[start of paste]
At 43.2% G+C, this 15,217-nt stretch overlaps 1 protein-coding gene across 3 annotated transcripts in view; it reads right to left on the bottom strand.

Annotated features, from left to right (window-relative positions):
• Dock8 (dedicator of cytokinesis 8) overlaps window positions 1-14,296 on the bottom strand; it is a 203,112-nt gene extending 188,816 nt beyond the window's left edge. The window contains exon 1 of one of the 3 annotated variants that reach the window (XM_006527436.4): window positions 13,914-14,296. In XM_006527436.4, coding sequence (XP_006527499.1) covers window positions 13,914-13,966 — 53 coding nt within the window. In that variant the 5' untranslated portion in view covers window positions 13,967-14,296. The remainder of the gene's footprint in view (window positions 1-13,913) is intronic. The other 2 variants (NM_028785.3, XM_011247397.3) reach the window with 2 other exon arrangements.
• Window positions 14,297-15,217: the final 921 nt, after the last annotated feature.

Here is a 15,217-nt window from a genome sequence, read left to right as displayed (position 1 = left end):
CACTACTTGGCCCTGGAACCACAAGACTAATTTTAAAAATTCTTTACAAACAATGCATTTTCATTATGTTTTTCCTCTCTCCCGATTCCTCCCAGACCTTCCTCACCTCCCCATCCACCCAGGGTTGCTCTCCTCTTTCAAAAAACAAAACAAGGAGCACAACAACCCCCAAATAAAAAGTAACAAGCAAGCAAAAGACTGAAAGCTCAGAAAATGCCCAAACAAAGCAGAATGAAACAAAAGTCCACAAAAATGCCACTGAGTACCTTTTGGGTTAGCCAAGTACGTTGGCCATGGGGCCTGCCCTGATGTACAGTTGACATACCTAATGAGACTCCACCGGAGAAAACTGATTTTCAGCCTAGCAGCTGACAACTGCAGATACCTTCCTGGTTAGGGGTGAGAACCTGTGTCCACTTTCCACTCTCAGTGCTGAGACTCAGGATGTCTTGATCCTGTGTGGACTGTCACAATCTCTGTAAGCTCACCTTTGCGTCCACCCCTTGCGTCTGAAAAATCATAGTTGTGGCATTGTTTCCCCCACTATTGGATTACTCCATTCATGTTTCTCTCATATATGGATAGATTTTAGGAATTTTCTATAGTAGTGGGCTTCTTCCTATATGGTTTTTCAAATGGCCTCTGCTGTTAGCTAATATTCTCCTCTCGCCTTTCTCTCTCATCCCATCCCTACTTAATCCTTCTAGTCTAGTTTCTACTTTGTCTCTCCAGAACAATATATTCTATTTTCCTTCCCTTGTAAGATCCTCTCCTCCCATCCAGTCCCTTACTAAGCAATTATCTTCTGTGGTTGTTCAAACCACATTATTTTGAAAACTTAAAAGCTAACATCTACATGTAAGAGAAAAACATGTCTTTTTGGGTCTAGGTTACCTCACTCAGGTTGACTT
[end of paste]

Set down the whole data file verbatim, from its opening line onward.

At 43.2% G+C, this 15,217-nt stretch overlaps 1 protein-coding gene across 3 annotated transcripts in view; it reads right to left on the bottom strand.

Annotated features, from left to right (window-relative positions):
• Dock8 (dedicator of cytokinesis 8) overlaps window positions 1-14,296 on the bottom strand; it is a 203,112-nt gene extending 188,816 nt beyond the window's left edge. The window contains exon 1 of one of the 3 annotated variants that reach the window (XM_006527436.4): window positions 13,914-14,296. In XM_006527436.4, coding sequence (XP_006527499.1) covers window positions 13,914-13,966 — 53 coding nt within the window. In that variant the 5' untranslated portion in view covers window positions 13,967-14,296. The remainder of the gene's footprint in view (window positions 1-13,913) is intronic. The other 2 variants (NM_028785.3, XM_011247397.3) reach the window with 2 other exon arrangements.
• Window positions 14,297-15,217: the final 921 nt, after the last annotated feature.

Here is a 15,217-nt window from a genome sequence, read left to right as displayed (position 1 = left end):
CACTACTTGGCCCTGGAACCACAAGACTAATTTTAAAAATTCTTTACAAACAATGCATTTTCATTATGTTTTTCCTCTCTCCCGATTCCTCCCAGACCTTCCTCACCTCCCCATCCACCCAGGGTTGCTCTCCTCTTTCAAAAAACAAAACAAGGAGCACAACAACCCCCAAATAAAAAGTAACAAGCAAGCAAAAGACTGAAAGCTCAGAAAATGCCCAAACAAAGCAGAATGAAACAAAAGTCCACAAAAATGCCACTGAGTACCTTTTGGGTTAGCCAAGTACGTTGGCCATGGGGCCTGCCCTGATGTACAGTTGACATACCTAATGAGACTCCACCGGAGAAAACTGATTTTCAGCCTAGCAGCTGACAACTGCAGATACCTTCCTGGTTAGGGGTGAGAACCTGTGTCCACTTTCCACTCTCAGTGCTGAGACTCAGGATGTCTTGATCCTGTGTGGACTGTCACAATCTCTGTAAGCTCACCTTTGCGTCCACCCCTTGCGTCTGAAAAATCATAGTTGTGGCATTGTTTCCCCCACTATTGGATTACTCCATTCATGTTTCTCTCATATATGGATAGATTTTAGGAATTTTCTATAGTAGTGGGCTTCTTCCTATATGGTTTTTCAAATGGCCTCTGCTGTTAGCTAATATTCTCCTCTCGCCTTTCTCTCTCATCCCATCCCTACTTAATCCTTCTAGTCTAGTTTCTACTTTGTCTCTCCAGAACAATATATTCTATTTTCCTTCCCTTGTAAGATCCTCTCCTCCCATCCAGTCCCTTACTAAGCAATTATCTTCTGTGGTTGTTCAAACCACATTATTTTGAAAACTTAAAAGCTAACATCTACATGTAAGAGAAAAACATGTCTTTTTGGGTCTAGGTTACCTCACTCAGGTTGACTT